Returning to school another year older or starting somewhere new can be an exciting and apprehensive time for any child, but since the pandemic hit, many children have been left traumatised by their schooling experience and so returning to any form of academic establishment will present new and increasingly difficult challenges for them. This blog aims to highlight some of these challenges and the ways in which they can be managed.
Returning to primary school
For many primary school aged children the pandemic has stirred up all sorts of difficult and incomprehensible emotions, thoughts and feelings especially in relation to school. Flitting between online learning and a strange new in-person regime has caused confusion and upset for pupils and so the idea of returning to this scenario may bring back old (and new) thoughts, feelings and behaviours.
School may now have an eerie feel to it or be perceived by some children as a scary and unsafe place to be. The liminality and temporary feel left over by inconsistent in-person teaching may make the schooling environment feel like a space that will soon be abandoned again in exchange for the comfort of home. These conditions may make focusing of schoolwork difficult and heighten anxiety especially around social situations, some children may also experience separation anxiety, making it difficult for them to leave the home.
Talking to a child about their feelings in relation to their school return and how the schooling environment makes them feel can seem like a tricky task but holds great importance. Talking can help primary school aged children open up communications about their own thoughts, feelings and emotions whilst feeling in-touch with the feelings of safety linked to home and family. Encouraging children to take a small piece of home with them to school in their backpack or pocket can also help ease social and separation anxieties as this transitional object will remind them of the safety and close proximity of home. Some children may feel more comfortable knowing they have extra safety equipment at hand e.g. gloves, masks, hand sanitiser or even a notebook to write down their feelings or worries.
A child's comprehension of school rules and boundaries may have also been affected by the pandemic, expressing their difficulty to grasp these concepts though defiance, disruption or ‘misbehaviour’ during school hours. This could be due to the lack of permanence or perceived importance of the schooling environment and structure after spending a long period of time away from it in exchange for the family home which holds different rules, expectations and boundaries. Some children may also feel a lack of control due to the disruption of the pandemic, and so resort to boundary pushing in order to initiate adult interventions that create feelings of safety and consistency.
Allowing children to express their feelings and let out their angers and frustrations creatively can help prevent the manifestation of these feelings through negative behaviours. Physically demanding and expressive activities such as sport, or activities that involve a controlled sense of mess and destruction (e.g. food fights, mud pie making, putty/dough play etc.) can be a great way to channel these difficult emotions. Trying to start a conversation with a child about why their behaviour has changed could also help to reassure them that they are thought and cared about. Keeping home life routines consistent can also help reduce the build up of stress and anxiety that would later be released during school hours.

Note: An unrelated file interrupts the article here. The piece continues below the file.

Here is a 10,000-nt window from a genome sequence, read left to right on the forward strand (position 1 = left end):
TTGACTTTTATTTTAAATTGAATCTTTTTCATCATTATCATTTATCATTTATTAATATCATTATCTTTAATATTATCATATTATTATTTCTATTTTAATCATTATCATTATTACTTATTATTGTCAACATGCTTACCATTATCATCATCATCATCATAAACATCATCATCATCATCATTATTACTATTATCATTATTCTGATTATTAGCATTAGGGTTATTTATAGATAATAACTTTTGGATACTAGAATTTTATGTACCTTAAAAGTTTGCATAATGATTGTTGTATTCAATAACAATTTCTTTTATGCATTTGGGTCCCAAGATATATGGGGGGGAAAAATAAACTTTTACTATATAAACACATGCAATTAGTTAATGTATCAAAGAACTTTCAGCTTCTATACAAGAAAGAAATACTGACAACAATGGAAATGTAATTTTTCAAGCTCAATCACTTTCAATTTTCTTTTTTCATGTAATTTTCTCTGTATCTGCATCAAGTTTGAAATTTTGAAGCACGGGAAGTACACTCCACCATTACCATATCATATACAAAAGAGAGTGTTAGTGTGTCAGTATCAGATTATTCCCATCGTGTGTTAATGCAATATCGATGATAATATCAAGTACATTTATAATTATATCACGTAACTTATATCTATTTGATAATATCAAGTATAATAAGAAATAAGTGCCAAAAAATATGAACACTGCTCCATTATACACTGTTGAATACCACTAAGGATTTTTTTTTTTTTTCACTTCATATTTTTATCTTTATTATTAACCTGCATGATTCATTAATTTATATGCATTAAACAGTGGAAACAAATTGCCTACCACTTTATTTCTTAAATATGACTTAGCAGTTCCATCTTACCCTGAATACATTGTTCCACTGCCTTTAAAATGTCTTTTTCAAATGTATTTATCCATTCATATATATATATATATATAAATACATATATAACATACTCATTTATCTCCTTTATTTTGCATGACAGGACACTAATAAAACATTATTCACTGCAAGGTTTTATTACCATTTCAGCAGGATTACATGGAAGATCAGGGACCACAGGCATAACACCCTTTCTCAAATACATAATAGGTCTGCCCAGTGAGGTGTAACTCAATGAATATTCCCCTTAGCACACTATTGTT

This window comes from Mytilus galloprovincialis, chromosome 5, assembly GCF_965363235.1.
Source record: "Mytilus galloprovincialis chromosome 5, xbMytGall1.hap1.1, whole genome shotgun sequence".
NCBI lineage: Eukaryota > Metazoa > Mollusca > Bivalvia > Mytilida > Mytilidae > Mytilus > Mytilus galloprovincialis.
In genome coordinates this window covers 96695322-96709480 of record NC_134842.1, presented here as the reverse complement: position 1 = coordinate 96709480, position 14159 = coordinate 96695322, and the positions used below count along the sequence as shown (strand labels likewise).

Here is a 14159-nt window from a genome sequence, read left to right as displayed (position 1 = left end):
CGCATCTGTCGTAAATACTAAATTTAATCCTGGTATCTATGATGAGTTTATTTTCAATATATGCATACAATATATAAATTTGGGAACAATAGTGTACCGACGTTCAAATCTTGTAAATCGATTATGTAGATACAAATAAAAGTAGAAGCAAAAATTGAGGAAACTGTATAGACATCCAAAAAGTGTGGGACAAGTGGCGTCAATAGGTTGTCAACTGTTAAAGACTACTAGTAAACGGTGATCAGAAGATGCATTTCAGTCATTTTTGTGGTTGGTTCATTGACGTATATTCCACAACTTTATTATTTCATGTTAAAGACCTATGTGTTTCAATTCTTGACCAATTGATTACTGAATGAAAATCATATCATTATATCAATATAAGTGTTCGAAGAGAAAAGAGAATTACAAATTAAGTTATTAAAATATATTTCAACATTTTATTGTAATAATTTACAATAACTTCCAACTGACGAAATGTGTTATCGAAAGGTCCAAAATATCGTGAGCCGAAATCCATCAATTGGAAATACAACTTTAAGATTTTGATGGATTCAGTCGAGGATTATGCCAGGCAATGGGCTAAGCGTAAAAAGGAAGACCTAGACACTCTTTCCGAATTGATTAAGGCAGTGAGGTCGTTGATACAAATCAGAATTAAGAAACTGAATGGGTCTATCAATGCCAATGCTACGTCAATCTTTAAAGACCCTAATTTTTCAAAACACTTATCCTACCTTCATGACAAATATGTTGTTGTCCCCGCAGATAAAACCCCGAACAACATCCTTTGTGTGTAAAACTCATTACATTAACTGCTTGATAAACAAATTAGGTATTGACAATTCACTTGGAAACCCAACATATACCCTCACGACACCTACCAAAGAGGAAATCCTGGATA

There may be a fear of being ‘out of the loop’ due to missed opportunities to build friendships, memories and experiences with other children. Some may fear being lost or forgotten about by old friends especially if there has been a change in appearance or behaviour; maybe there's also some anxiety around no longer having common interests. For a primary school aged child, having a secure base of friendships can make the difference between a negative schooling experience and a positive one and so building up and securing these relationships is really important.
Using the ‘back to school’ period to make up for lost time could be an effective way in helping a child rebuild some of their friendships; by encouraging them to look at which after school clubs are running or organising social events for them yourself could create a great environment to foster social skills and friendships. Allowing more independence in friendship making could also help some children (but could hinder others, especially those who are more introverted) as well as creating space for new friends to be made and new experiences to be had away from the pandemic.
Returning to secondary school
Starting or returning to secondary school is difficult for older children due to their rapidly changing bodies and appearance, increased responsibilities and commitments. Learning to become a young adult has its own daunting challenges and now this generation must also tackle the complications of the pandemic alongside this
There may be a fear of harsh judgment at secondary school after the increased period of time spent at home has resulted in major changes to ones appearance or behaviour due to puberty, trauma or physical presentation (this can include a change in sexuality or gender). Children in this situation may feel unsure of how to approach their schooling environment and relationships in this new form or feel isolated and anxious. In contrast, some children may feel as if they have not changed enough in comparison to their peers especially if they are experiencing a later pubertal development.
Self-expression is a key behaviour in managing ones own mental health and one way this is achieved is through physical appearance and social presentation; jokes or negative comments targeting a person’s physicality should be avoided in order to allow older children explore their individuality and grow their self-esteem. Allowing secondary school aged children the freedom to explore their fast developing bodies, personalities and behaviours can feel difficult to navigate but is important for their emotional growth into teenage-hood. By reminding these children that they are supported and loved whilst trying to open up honest communication around school life and bullying can greatly improve their emotional well-being and confidence to experiment throughout secondary school.